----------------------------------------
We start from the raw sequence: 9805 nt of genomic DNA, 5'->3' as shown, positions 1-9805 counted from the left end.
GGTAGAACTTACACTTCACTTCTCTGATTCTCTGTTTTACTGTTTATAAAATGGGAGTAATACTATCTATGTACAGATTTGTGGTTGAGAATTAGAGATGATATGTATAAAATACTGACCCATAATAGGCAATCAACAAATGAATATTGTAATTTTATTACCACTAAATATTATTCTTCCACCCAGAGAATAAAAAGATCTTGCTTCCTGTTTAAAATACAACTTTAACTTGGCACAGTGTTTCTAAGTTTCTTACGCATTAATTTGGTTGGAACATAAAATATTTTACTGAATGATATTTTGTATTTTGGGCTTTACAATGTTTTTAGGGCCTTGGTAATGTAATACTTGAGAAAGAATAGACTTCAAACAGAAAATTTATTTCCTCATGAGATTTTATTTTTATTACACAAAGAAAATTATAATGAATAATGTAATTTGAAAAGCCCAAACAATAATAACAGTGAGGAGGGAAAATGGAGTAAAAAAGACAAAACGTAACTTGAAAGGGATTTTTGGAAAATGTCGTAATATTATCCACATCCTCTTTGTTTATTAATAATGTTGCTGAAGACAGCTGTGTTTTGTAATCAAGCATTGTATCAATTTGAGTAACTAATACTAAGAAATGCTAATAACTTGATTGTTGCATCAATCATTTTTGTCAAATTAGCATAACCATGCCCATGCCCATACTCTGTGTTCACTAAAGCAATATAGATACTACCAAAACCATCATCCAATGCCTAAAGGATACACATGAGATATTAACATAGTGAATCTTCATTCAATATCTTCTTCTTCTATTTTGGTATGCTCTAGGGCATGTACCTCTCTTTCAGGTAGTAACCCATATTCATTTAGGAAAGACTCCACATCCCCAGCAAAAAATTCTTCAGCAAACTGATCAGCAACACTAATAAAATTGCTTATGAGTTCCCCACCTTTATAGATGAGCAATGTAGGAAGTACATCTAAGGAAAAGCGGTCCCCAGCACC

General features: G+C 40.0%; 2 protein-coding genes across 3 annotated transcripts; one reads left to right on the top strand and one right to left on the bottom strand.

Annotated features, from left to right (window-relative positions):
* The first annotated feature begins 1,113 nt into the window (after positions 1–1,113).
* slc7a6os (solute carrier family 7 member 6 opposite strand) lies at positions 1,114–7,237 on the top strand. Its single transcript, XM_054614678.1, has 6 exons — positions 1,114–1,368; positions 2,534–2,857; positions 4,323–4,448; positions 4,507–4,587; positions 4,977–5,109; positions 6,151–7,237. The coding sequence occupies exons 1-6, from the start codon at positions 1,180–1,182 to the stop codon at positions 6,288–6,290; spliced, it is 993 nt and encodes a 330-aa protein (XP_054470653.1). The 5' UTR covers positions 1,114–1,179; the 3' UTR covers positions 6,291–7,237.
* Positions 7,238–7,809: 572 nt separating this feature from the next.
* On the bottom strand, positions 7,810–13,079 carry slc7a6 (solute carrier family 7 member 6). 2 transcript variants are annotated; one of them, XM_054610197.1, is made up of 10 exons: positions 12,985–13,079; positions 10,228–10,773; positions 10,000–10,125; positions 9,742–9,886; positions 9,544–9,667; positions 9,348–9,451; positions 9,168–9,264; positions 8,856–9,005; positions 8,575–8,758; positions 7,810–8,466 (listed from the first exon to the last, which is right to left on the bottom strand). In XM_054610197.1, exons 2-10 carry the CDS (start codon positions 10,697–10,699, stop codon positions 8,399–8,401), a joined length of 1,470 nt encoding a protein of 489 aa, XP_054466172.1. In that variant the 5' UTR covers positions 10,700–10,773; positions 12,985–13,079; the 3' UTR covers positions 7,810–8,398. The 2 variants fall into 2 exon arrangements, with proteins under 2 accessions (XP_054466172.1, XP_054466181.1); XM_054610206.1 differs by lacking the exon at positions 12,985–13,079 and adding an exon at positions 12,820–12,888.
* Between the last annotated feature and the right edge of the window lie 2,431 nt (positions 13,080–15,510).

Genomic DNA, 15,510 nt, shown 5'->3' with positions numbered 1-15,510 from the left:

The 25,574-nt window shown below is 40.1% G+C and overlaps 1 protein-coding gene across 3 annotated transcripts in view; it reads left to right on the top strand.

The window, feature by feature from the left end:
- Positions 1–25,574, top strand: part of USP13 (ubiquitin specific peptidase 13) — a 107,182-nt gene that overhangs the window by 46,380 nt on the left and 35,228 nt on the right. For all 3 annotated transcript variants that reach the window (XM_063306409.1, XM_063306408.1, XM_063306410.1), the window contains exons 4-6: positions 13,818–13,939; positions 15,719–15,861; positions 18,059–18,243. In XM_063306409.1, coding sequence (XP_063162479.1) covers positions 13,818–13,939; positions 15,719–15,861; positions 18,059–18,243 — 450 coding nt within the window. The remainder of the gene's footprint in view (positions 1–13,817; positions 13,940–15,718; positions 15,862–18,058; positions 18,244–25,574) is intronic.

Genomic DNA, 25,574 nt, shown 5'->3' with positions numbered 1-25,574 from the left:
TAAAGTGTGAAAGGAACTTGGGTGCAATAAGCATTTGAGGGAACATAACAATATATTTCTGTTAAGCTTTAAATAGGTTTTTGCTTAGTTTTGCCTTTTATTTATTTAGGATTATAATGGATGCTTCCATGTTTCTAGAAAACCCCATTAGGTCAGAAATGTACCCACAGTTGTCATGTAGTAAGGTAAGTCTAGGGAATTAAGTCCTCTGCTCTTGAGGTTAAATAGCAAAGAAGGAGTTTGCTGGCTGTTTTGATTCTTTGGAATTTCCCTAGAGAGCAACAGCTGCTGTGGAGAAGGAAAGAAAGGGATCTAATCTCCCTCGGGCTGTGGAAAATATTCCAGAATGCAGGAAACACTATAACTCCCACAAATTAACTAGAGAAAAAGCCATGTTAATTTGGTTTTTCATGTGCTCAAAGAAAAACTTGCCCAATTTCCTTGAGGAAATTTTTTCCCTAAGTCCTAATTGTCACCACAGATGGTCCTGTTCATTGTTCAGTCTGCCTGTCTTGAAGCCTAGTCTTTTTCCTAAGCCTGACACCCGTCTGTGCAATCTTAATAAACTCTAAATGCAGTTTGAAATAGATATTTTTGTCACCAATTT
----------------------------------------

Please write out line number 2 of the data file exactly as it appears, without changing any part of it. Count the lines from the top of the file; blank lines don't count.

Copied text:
GGTAGAACTTACACTTCACTTCTCTGATTCTCTGTTTTACTGTTTATAAAATGGGAGTAATACTATCTATGTACAGATTTGTGGTTGAGAATTAGAGATGATATGTATAAAATACTGACCCATAATAGGCAATCAACAAATGAATATTGTAATTTTATTACCACTAAATATTATTCTTCCACCCAGAGAATAAAAAGATCTTGCTTCCTGTTTAAAATACAACTTTAACTTGGCACAGTGTTTCTAAGTTTCTTACGCATTAATTTGGTTGGAACATAAAATATTTTACTGAATGATATTTTGTATTTTGGGCTTTACAATGTTTTTAGGGCCTTGGTAATGTAATACTTGAGAAAGAATAGACTTCAAACAGAAAATTTATTTCCTCATGAGATTTTATTTTTATTACACAAAGAAAATTATAATGAATAATGTAATTTGAAAAGCCCAAACAATAATAACAGTGAGGAGGGAAAATGGAGTAAAAAAGACAAAACGTAACTTGAAAGGGATTTTTGGAAAATGTCGTAATATTATCCACATCCTCTTTGTTTATTAATAATGTTGCTGAAGACAGCTGTGTTTTGTAATCAAGCATTGTATCAATTTGAGTAACTAATACTAAGAAATGCTAATAACTTGATTGTTGCATCAATCATTTTTGTCAAATTAGCATAACCATGCCCATGCCCATACTCTGTGTTCACTAAAGCAATATAGATACTACCAAAACCATCATCCAATGCCTAAAGGATACACATGAGATATTAACATAGTGAATCTTCATTCAATATCTTCTTCTTCTATTTTGGTATGCTCTAGGGCATGTACCTCTCTTTCAGGTAGTAACCCATATTCATTTAGGAAAGACTCCACATCCCCAGCAAAAAATTCTTCAGCAAACTGATCAGCAACACTAATAAAATTGCTTATGAGTTCCCCACCTTTATAGATGAGCAATGTAGGAAGTACATCTAAGGAAAAGCGGTCCCCAGCACC